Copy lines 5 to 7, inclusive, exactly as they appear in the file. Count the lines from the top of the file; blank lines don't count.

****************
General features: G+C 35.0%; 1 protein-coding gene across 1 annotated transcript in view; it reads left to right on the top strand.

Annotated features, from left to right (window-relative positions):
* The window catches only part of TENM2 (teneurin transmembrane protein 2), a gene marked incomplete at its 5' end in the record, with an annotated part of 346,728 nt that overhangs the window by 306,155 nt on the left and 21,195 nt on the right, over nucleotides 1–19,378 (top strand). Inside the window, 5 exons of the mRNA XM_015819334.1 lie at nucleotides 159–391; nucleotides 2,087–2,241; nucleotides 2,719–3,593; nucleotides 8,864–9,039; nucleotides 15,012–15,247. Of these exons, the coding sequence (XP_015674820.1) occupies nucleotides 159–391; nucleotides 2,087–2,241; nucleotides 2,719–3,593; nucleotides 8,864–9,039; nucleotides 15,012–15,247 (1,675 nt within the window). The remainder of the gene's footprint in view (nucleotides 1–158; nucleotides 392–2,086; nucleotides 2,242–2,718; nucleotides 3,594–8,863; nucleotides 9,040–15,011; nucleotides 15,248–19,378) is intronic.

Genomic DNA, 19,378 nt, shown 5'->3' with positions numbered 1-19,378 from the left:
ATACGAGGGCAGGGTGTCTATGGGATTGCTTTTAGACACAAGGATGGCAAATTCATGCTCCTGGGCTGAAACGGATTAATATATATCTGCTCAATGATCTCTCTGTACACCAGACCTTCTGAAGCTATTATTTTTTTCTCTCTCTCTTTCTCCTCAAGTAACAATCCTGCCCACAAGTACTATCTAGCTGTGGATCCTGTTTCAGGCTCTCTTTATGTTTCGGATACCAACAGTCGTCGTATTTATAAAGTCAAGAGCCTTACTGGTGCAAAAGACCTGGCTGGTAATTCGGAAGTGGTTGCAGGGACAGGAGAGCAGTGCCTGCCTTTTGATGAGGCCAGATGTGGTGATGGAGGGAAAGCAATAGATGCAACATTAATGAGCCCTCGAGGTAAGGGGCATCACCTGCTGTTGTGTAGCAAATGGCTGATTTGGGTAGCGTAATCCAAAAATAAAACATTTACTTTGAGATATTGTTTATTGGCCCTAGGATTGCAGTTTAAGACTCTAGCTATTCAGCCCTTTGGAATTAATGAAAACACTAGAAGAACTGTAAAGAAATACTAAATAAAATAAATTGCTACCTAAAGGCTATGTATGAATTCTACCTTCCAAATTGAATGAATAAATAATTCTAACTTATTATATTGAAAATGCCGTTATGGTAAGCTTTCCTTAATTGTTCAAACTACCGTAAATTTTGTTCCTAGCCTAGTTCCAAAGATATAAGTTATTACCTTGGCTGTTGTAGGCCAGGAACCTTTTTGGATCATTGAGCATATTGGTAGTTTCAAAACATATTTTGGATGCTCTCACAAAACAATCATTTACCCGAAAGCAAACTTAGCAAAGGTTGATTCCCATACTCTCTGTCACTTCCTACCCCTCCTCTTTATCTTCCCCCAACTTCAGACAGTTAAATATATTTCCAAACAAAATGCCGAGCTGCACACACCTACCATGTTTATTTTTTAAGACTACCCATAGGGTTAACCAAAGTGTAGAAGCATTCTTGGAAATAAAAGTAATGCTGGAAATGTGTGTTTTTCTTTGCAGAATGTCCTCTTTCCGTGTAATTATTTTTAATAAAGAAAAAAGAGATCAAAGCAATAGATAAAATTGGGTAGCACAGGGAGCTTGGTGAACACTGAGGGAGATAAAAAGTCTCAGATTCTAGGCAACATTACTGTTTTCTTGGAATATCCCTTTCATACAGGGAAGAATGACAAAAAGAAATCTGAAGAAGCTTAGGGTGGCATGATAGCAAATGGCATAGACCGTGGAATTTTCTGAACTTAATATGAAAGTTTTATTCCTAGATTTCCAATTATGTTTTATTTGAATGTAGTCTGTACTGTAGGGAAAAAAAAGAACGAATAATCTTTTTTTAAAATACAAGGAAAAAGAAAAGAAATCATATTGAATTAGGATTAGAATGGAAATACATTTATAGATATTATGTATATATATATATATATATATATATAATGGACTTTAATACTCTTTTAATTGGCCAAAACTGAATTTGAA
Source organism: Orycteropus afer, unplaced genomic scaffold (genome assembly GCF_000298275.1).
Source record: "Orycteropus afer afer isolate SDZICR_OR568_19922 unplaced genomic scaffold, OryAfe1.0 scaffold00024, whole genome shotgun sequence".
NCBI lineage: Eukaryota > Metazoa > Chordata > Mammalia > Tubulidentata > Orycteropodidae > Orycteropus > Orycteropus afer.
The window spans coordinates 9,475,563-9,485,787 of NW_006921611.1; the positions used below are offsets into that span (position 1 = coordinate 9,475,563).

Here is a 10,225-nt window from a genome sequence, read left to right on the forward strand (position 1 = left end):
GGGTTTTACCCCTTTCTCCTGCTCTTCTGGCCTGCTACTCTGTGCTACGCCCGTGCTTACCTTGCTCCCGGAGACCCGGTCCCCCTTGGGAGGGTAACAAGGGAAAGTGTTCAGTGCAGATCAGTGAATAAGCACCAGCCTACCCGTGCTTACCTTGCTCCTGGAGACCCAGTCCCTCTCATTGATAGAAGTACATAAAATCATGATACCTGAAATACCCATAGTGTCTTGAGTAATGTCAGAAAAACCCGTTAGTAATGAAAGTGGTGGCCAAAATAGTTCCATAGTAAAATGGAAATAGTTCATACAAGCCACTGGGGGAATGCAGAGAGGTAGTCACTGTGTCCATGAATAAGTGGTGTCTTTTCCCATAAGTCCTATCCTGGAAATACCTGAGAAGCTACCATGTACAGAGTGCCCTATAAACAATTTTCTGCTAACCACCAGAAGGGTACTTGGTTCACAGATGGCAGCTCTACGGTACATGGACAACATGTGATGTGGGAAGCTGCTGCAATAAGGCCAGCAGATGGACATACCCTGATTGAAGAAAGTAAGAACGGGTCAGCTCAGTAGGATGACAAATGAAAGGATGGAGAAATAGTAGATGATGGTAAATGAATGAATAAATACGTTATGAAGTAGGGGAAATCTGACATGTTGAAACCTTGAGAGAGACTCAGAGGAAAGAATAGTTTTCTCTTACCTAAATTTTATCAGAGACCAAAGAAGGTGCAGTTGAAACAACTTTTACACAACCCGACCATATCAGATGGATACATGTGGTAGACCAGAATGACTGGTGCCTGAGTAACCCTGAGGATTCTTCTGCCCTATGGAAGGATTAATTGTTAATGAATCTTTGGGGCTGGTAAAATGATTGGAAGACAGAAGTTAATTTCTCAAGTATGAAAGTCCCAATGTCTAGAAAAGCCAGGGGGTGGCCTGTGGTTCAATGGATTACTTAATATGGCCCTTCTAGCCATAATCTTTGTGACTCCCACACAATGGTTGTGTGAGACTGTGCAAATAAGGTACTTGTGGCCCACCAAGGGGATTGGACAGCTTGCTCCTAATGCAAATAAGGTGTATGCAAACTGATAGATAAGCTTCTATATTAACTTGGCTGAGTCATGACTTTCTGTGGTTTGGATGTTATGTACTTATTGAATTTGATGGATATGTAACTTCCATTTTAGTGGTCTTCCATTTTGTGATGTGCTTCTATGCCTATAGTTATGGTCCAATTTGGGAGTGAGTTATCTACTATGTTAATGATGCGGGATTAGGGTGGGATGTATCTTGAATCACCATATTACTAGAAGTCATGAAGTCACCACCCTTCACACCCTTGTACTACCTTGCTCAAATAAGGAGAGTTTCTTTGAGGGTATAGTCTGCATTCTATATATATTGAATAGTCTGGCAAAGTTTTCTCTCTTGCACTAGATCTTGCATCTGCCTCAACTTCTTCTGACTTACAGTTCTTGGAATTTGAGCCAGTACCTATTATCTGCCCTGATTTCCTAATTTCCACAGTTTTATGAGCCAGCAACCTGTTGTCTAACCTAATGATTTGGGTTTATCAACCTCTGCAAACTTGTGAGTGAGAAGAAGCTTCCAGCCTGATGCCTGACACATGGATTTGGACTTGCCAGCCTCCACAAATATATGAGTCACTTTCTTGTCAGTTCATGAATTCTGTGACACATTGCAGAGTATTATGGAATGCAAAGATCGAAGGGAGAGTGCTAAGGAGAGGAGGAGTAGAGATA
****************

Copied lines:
ATACGAGGGCAGGGTGTCTATGGGATTGCTTTTAGACACAAGGATGGCAAATTCATGCTCCTGGGCTGAAACGGATTAATATATATCTGCTCAATGATCTCTCTGTACACCAGACCTTCTGAAGCTATTATTTTTTTCTCTCTCTCTTTCTCCTCAAGTAACAATCCTGCCCACAAGTACTATCTAGCTGTGGATCCTGTTTCAGGCTCTCTTTATGTTTCGGATACCAACAGTCGTCGTATTTATAAAGTCAAGAGCCTTACTGGTGCAAAAGACCTGGCTGGTAATTCGGAAGTGGTTGCAGGGACAGGAGAGCAGTGCCTGCCTTTTGATGAGGCCAGATGTGGTGATGGAGGGAAAGCAATAGATGCAACATTAATGAGCCCTCGAGGTAAGGGGCATCACCTGCTGTTGTGTAGCAAATGGCTGATTTGGGTAGCGTAATCCAAAAATAAAACATTTACTTTGAGATATTGTTTATTGGCCCTAGGATTGCAGTTTAAGACTCTAGCTATTCAGCCCTTTGGAATTAATGAAAACACTAGAAGAACTGTAAAGAAATACTAAATAAAATAAATTGCTACCTAAAGGCTATGTATGAATTCTACCTTCCAAATTGAATGAATAAATAATTCTAACTTATTATATTGAAAATGCCGTTATGGTAAGCTTTCCTTAATTGTTCAAACTACCGTAAATTTTGTTCCTAGCCTAGTTCCAAAGATATAAGTTATTACCTTGGCTGTTGTAGGCCAGGAACCTTTTTGGATCATTGAGCATATTGGTAGTTTCAAAACATATTTTGGATGCTCTCACAAAACAATCATTTACCCGAAAGCAAACTTAGCAAAGGTTGATTCCCATACTCTCTGTCACTTCCTACCCCTCCTCTTTATCTTCCCCCAACTTCAGACAGTTAAATATATTTCCAAACAAAATGCCGAGCTGCACACACCTACCATGTTTATTTTTTAAGACTACCCATAGGGTTAACCAAAGTGTAGAAGCATTCTTGGAAATAAAAGTAATGCTGGAAATGTGTGTTTTTCTTTGCAGAATGTCCTCTTTCCGTGTAATTATTTTTAATAAAGAAAAAAGAGATCAAAGCAATAGATAAAATTGGGTAGCACAGGGAGCTTGGTGAACACTGAGGGAGATAAAAAGTCTCAGATTCTAGGCAACATTACTGTTTTCTTGGAATATCCCTTTCATACAGGGAAGAATGACAAAAAGAAATCTGAAGAAGCTTAGGGTGGCATGATAGCAAATGGCATAGACCGTGGAATTTTCTGAACTTAATATGAAAGTTTTATTCCTAGATTTCCAATTATGTTTTATTTGAATGTAGTCTGTACTGTAGGGAAAAAAAAGAACGAATAATCTTTTTTTAAAATACAAGGAAAAAGAAAAGAAATCATATTGAATTAGGATTAGAATGGAAATACATTTATAGATATTATGTATATATATATATATATATATATATAATGGACTTTAATACTCTTTTAATTGGCCAAAACTGAATTTGAA
Source organism: Orycteropus afer, unplaced genomic scaffold (genome assembly GCF_000298275.1).
Source record: "Orycteropus afer afer isolate SDZICR_OR568_19922 unplaced genomic scaffold, OryAfe1.0 scaffold00024, whole genome shotgun sequence".